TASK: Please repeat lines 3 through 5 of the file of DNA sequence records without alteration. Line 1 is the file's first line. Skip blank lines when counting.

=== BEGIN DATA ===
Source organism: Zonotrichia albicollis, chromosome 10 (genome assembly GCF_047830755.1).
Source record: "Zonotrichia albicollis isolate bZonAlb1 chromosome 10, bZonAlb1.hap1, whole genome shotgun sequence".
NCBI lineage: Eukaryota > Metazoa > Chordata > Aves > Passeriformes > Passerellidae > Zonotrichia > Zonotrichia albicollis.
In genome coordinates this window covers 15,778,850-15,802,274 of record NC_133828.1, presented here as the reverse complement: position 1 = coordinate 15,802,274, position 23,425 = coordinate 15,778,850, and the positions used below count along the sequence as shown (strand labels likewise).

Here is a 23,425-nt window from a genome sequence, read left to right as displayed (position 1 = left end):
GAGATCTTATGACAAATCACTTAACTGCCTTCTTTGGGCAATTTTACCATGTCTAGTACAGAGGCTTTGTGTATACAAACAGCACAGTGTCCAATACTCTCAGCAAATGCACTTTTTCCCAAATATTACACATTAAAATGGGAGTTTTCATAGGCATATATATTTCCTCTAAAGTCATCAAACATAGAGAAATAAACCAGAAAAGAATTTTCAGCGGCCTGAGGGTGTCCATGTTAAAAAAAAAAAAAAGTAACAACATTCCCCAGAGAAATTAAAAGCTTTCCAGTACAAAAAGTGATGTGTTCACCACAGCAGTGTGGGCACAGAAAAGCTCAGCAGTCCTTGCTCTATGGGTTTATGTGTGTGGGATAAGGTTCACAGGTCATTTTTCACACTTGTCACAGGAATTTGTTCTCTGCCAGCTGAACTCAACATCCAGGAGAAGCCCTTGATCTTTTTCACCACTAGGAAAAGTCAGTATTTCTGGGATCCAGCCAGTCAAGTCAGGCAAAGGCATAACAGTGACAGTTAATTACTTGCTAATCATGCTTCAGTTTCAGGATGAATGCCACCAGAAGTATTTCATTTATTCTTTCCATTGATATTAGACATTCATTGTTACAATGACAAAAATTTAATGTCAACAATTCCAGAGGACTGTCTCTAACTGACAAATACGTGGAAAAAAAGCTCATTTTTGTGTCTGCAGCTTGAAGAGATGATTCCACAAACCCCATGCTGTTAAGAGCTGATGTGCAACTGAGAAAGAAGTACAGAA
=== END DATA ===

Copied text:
NCBI lineage: Eukaryota > Metazoa > Chordata > Aves > Passeriformes > Passerellidae > Zonotrichia > Zonotrichia albicollis.
In genome coordinates this window covers 15,778,850-15,802,274 of record NC_133828.1, presented here as the reverse complement: position 1 = coordinate 15,802,274, position 23,425 = coordinate 15,778,850, and the positions used below count along the sequence as shown (strand labels likewise).

Here is a 23,425-nt window from a genome sequence, read left to right as displayed (position 1 = left end):